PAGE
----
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Seven Books I Read In 2013 That Aren’t About Parenting And Don’t Feature A Llama As The Main Character

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Seven Books I Read In 2013 That Aren t About Parenting And Don t Feature A Llama As The Main Character shutterstock 155976323 260x200 jpgI’ve had a busy 2013 – like most of us.  So I’m pretty proud of myself for finishing a book or ten — especially ones that didn’t revolve around trying to raise better human beings or about what mama mama does while little llama is at school.  But I’m not pretending to give you the New York Times’ Best Selection of 2013 or those books nominated for a Pushcart Prize.  These are just the random mostly amazing books I’ve read during 2013.

I swear at least 10 people I know recommended this book to me before I picked it up.  Every time I read the synopsis:
Despite the tumor-shrinking medical miracle that has bought her a few years, Hazel has never been anything but terminal, her final chapter inscribed upon diagnosis. But when a gorgeous plot twist named Augustus Waters suddenly appears at Cancer Kid Support Group, Hazel’s story is about to be completely rewritten.
I was like — ugh, why would I want to read about kids with cancer?  Why?  Because it will be one of the most awesome books ever.  Some of his lines just went straight to my heart.
2.  Maxed Out: American Moms On The Brink
I won’t lie, I’m totally an American Mom on the brink.  A lot of it is my own doing (hi, two jobs five days a week), but a lot of it is the struggle I share with the author Katrina Alcorn in having trouble balancing work and family.  This memoir made me feel less alone in my superwoman syndrome.
I recently wrote a short story that someone said reminded them of Joshilyn Jackson.  I had never read anything of hers so I picked up Backseat Saints and pretty much read the thing in one night.
Rose is now living under the thumb of her abusive husband and his domineering father. A Gypsy in an airport who reads her tarot cards turns Rose’s life upside down when she tells Rose that if she doesn’t kill her husband, he will surely kill her. When Rose realizes that the Gypsy is in fact her mother, who abandoned her when Rose was eight and left her with her abusive father, she takes her advice, but accidentally shoots her beloved dog instead.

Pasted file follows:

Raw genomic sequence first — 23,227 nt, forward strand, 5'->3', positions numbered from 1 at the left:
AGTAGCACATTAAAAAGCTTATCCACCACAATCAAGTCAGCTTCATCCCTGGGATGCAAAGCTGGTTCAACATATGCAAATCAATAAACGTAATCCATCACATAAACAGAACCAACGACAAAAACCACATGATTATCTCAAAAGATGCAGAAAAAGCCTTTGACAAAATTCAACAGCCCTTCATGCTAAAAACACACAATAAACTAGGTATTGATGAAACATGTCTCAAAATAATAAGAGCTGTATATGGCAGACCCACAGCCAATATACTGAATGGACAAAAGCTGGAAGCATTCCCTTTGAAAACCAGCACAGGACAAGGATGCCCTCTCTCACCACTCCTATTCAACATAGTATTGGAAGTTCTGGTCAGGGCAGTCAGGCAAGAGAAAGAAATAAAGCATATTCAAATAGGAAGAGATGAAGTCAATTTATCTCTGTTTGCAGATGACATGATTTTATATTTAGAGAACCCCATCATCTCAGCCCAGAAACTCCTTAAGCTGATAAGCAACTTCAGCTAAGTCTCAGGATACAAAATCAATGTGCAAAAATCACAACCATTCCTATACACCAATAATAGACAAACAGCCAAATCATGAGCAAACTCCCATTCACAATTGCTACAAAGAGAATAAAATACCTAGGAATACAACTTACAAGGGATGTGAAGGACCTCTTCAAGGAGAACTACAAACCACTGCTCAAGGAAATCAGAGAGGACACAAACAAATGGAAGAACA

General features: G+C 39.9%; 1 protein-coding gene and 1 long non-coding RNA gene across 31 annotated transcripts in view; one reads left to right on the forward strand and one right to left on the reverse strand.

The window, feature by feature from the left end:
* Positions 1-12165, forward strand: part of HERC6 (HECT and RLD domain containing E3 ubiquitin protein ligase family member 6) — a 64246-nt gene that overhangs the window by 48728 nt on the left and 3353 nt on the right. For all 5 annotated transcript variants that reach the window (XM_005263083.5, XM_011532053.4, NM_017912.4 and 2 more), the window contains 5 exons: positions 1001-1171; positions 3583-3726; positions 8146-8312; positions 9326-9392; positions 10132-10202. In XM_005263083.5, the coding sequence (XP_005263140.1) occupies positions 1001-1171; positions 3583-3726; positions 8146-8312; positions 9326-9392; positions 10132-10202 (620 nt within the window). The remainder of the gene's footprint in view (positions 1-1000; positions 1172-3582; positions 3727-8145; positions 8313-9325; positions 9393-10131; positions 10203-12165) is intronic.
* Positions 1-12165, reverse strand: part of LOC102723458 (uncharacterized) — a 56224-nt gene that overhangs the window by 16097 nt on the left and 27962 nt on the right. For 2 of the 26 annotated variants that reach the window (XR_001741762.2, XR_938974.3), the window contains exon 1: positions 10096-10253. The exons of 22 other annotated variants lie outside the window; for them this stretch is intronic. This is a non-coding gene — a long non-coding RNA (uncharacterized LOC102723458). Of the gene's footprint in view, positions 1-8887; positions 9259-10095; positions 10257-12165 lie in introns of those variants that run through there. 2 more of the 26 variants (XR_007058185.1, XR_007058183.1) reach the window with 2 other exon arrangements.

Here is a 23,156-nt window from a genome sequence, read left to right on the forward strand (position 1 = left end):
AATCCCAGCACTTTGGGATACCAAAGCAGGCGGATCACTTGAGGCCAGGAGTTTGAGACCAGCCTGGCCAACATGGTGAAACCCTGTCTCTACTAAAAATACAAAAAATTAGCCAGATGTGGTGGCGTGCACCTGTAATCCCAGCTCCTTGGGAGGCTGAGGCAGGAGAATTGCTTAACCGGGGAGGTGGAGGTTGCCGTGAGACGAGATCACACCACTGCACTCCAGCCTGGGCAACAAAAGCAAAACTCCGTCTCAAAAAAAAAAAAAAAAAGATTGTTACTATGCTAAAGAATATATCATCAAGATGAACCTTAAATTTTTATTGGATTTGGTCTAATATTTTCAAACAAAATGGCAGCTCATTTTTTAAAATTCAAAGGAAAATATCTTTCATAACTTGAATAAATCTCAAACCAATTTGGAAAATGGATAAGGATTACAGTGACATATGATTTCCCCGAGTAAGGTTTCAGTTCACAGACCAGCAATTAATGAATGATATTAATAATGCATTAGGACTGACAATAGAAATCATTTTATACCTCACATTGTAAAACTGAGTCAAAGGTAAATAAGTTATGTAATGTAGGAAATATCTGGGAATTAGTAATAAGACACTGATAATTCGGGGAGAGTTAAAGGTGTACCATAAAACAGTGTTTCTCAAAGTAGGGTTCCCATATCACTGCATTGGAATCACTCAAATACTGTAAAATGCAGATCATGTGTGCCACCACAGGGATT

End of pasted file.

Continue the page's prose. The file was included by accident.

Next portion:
I don’t know anyone else writing books like Joshilyn Jackson.
Full disclosure, an essay of mine is featured in this book.  More important disclosure, I have zero financial stake in pushing this book — I’m not even an Amazon affiliate.  I read the whole thing from cover to cover because it’s full of stories we can all relate to — the good, the bad and the heartbreak of female relationships.  And a foreward by Scary Mommy.
I wasn’t a fan of Eat, Pray, Love so I was hesitant when a friend recommended another journey of self-discovery in a strange and foreign (to the author) place.  I’m so glad my friend is so persuasive because I loved this book.  I loved how raw it was, how real it all was, and I actually appreciated how long it took Cheryl Strayed to write it — to process everything that happened in her life during that very tumultuous time.
6.  Beautiful Creatures and Warm Bodies 
Ok, these are technically two books but they have a few important things in common.  When movies that are based on novels get a lot of hype, I like to read the books before I see the film, which is what made me pick up both Beautiful Creatures and Warm Bodies.  I enjoyed both books enough, but their movie versions were wildly different.  I thought they did a terrible job with the big screen version of Beautiful Creatures — everything from the acting to the story adaptation were unwatchable.  On the other side, I loved Warm Bodies. Zombies!  What an original way to explore age old themes of meaning in life and love.  I adored this movie.
This was probably my favorite book I read this year.  I guess I spend most of my time under a rock because I never read The Emperor’s Children by the same author but I loved The Woman Upstairs.  I loved the rage and delusion of the main character, yet the story told through her eyes made it feel justified and reasonable.
It’s true that most of these books weren’t actually published in 2013, but since I rely heavily on my local public library I’m a little behind the times.  That doesn’t make these books any less awesome.  Here’s to reading 2013 bestsellers in 2014!  Any suggestions?
(photo: Ocskay Mark/Shutterstock)
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